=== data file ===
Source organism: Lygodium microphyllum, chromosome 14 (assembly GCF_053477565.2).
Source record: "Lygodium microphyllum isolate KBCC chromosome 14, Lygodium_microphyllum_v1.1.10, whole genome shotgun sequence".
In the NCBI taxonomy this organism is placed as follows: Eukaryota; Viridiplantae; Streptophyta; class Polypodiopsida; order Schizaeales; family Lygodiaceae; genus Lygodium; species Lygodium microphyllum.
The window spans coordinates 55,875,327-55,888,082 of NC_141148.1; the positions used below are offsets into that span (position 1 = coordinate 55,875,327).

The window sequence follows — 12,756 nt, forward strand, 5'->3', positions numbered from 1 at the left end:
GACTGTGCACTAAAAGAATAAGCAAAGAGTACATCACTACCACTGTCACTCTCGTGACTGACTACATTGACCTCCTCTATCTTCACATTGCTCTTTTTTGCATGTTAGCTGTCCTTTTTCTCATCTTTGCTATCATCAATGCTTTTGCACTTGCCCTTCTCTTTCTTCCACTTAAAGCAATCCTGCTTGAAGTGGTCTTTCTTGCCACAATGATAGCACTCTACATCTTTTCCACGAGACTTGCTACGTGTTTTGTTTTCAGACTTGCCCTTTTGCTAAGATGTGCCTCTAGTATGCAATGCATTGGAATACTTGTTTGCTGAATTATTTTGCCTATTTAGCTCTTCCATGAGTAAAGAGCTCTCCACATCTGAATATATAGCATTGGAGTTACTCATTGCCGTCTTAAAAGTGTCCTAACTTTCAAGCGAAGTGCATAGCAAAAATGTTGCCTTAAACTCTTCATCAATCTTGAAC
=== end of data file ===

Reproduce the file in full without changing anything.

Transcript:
Source organism: Lygodium microphyllum, chromosome 14 (assembly GCF_053477565.2).
Source record: "Lygodium microphyllum isolate KBCC chromosome 14, Lygodium_microphyllum_v1.1.10, whole genome shotgun sequence".
In the NCBI taxonomy this organism is placed as follows: Eukaryota; Viridiplantae; Streptophyta; class Polypodiopsida; order Schizaeales; family Lygodiaceae; genus Lygodium; species Lygodium microphyllum.
The window spans coordinates 55,875,327-55,888,082 of NC_141148.1; the positions used below are offsets into that span (position 1 = coordinate 55,875,327).

The window sequence follows — 12,756 nt, forward strand, 5'->3', positions numbered from 1 at the left end:
GACTGTGCACTAAAAGAATAAGCAAAGAGTACATCACTACCACTGTCACTCTCGTGACTGACTACATTGACCTCCTCTATCTTCACATTGCTCTTTTTTGCATGTTAGCTGTCCTTTTTCTCATCTTTGCTATCATCAATGCTTTTGCACTTGCCCTTCTCTTTCTTCCACTTAAAGCAATCCTGCTTGAAGTGGTCTTTCTTGCCACAATGATAGCACTCTACATCTTTTCCACGAGACTTGCTACGTGTTTTGTTTTCAGACTTGCCCTTTTGCTAAGATGTGCCTCTAGTATGCAATGCATTGGAATACTTGTTTGCTGAATTATTTTGCCTATTTAGCTCTTCCATGAGTAAAGAGCTCTCCACATCTGAATATATAGCATTGGAGTTACTCATTGCCGTCTTAAAAGTGTCCTAACTTTCAAGCGAAGTGCATAGCAAAAATGTTGCCTTAAACTCTTCATCAATCTTGAAC